You might have the impression that Island Farmer will have you doing some farming. Alas, that’s not quite the case. ‘LEGO Island’ would have been more appropriate: you’re building islands out of some scattered building blocks. Except of course, there’s a LEGO Island already, so that would have ended badly.
Island Farmer is one of a number of ‘minimalist island and farm’ games put out by Mens Sana Interactive. So far, those games have been restricted to PC, but Island Farmer represents the first to drift onto Xbox. If it’s successful, we may well see games like Instant Farmer, Floating Farmer and Island Cities arriving too.
The idea behind these games couldn’t be simpler. You are shown a lovingly managed island farm, with fenced enclosures for animals, winding paths to farm buildings, and windmills among trees and flowers. It’s all lovely and serene – until someone etch-a-sketches it. They shake it all up, and the blocks that make up the farm are scattered to the four winds.
Now it’s your job to pick up individual blocks and place them in their rightful place. This isn’t via a sliding puzzle or anything like that: you’re just choosing one block to swap with another and off they go. It’s through the simple interaction of moving a highlighted square, pressing A to lift up a given block, and then pressing A on a corresponding block to swap it, that you can recreate the farm you originally saw.
This isn’t a game about memory, either. You can press Y to view the completed island, overlaid onto your one, so that you can quickly see what’s out of place. You don’t need to remember that minecart tracks were built in a particular direction: you can just tap Y, without any punishment for looking at all. If you’re like me, you will try to make a memory game out of it, tapping Y only as a last resort.
Island Farmer does a lovely job of grouping subsets together, so they become more memorable and easier to reconstruct. A patch of mushrooms will gather together in a kind of fairy ring, rather than be spotted around in isolated clumps which would be more fiddly to remember and recreate. Island Farmer also has a lovely flourish to it: complete one of these subsets, and it will grow and suddenly come alive. A farm will bustle with piglets, or a rock outcrop will suddenly become a full-blown cliff face.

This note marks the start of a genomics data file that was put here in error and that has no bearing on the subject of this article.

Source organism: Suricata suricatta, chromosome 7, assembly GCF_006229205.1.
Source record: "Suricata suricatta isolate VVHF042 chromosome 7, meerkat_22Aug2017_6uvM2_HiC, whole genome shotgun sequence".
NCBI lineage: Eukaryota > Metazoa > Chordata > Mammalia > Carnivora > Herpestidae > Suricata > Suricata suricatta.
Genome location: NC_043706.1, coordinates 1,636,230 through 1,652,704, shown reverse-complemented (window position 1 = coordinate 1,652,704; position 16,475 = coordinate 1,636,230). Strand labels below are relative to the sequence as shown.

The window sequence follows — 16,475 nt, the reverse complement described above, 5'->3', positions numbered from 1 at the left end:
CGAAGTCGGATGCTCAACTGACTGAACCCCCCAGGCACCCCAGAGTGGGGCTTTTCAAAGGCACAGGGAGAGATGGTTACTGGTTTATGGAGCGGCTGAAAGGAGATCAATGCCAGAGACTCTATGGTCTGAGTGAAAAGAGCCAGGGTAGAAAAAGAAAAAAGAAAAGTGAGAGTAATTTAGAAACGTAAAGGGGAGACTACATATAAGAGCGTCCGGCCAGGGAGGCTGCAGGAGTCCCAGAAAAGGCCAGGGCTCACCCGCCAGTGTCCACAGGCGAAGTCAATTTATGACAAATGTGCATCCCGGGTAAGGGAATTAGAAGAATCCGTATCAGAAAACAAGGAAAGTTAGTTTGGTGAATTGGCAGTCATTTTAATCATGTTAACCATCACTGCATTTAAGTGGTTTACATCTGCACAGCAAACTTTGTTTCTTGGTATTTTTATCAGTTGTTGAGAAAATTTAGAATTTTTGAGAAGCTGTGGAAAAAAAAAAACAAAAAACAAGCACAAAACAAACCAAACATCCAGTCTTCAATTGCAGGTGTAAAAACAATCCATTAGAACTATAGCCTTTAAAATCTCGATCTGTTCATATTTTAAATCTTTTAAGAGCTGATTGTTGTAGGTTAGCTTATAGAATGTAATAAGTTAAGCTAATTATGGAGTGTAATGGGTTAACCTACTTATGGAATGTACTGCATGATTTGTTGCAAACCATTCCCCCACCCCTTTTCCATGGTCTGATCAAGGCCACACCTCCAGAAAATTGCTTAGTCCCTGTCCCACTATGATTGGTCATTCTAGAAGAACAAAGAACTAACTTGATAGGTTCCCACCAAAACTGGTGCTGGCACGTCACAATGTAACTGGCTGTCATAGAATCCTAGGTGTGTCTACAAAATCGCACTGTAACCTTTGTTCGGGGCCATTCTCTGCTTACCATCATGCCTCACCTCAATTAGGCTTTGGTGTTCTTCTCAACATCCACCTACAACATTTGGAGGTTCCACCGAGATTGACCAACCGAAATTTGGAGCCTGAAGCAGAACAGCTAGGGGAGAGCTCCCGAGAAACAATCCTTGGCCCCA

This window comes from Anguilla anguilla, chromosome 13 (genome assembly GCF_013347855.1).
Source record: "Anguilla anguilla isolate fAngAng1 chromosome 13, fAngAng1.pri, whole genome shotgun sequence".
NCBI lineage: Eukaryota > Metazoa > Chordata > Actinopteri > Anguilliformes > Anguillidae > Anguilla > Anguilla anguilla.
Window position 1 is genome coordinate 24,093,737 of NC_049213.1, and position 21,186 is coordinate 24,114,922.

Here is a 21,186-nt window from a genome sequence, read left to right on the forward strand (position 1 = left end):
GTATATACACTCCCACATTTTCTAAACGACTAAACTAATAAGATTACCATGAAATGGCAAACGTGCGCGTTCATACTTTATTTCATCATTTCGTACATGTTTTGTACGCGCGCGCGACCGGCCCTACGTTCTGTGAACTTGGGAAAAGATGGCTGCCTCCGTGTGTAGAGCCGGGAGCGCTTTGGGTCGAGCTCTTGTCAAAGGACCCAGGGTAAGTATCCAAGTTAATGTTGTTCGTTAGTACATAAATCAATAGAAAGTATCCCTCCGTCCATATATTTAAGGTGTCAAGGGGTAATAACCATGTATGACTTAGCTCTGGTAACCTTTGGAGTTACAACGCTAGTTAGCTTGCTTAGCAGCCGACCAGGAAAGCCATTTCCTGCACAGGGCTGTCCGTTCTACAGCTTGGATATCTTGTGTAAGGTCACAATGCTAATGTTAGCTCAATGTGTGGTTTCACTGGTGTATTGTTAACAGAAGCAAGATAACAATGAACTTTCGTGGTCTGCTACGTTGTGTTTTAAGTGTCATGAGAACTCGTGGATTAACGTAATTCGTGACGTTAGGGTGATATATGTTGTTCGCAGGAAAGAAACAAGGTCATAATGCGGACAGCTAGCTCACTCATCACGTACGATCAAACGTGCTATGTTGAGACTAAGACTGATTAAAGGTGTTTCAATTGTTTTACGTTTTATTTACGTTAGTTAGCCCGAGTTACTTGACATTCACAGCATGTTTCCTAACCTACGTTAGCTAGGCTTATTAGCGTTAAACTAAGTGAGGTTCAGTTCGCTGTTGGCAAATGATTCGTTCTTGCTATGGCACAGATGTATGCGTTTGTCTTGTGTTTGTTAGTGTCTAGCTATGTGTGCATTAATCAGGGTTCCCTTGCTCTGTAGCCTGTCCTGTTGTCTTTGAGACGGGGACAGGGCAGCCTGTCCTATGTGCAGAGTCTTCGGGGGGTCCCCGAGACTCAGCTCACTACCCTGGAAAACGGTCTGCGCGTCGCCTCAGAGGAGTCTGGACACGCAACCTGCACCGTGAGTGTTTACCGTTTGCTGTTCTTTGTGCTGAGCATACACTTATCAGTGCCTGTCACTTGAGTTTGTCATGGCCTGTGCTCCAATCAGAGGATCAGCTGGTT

Usability-wise, there are some neat touches too. You suspect that Mens Sana Interactive have honed their approach over the many games in the series. If a piece is in the correct place, it will twinkle with fairy dust. It’s also locked in place, so you can’t accidentally swap it somewhere unwanted. And you can shift perspective with the tap of a shoulder button.
What could do with some work is the adaptation to a controller. The use of the d-pad is pretty inexplicable. We wanted to use the d-pad to have some additional control over our little square cursor, since the game is built on a large grid. But pressing left made the cursor go up, and pressing up made the cursor go up too. We wondered if there was some drift or quirk to our pad, so we plugged in another and had the same problems. Our guess is that the d-pad can’t adapt to the shifting viewpoints when LB or RB are triggered.
And everything is slower than it needs to be. An animation plays with the switch of each block – something that can’t be turned off, and feels like it takes an age. When there are dozens of moves to make, it gets arduous. Plus the cursor moves at a slow wheelbarrow-like amble, and no amount of jamming the analogue sticks in one direction will speed it up. It can also be hard to yank it to isolated one-square islands, as Island Farmer demands that you only travel in rows or columns.
Some control and usability quirks aside, Island Farmer became a bit of a pressure valve for us. Whenever things in life got tense or salty, we could turn to Island Farmer and wile away some time with its twenty levels. It’s not stupendously long, as twenty levels will pass by in about two hours, but each level is roughly fifteen minutes, so you can pick up and play a single island and inject some cathartic bliss before moving on.
Mens Sana Interactive gave us My Little Prince: A Jigsaw Puzzle Tale, and Alice in Wonderland: A Jigsaw Puzzle Tale, and in our reviews for those games, we questioned whether console was the right place for a jigsaw puzzle. They’re too tactile; too fiddly. Well, in Island Farmer, Mens Sana Interactive might have their answer. In its LEGO-like approach to construction, they seem to have found a jigsaw that fits snugly onto console, and for only £2.49. Now we just need a few usability improvements before the rest of their minimalist island series comes out, and the job will be a good ’un.
If constructing your own farm in Stardew Valley feels like too much work, yet you want something laid-back with a pastoral backdrop, then look no further than Island Farmer. It’s a little rough around the edges, but it’s the gaming equivalent of putting your feet up on a rocking chair and having a nap.
You can buy Island Farmer from the Xbox Store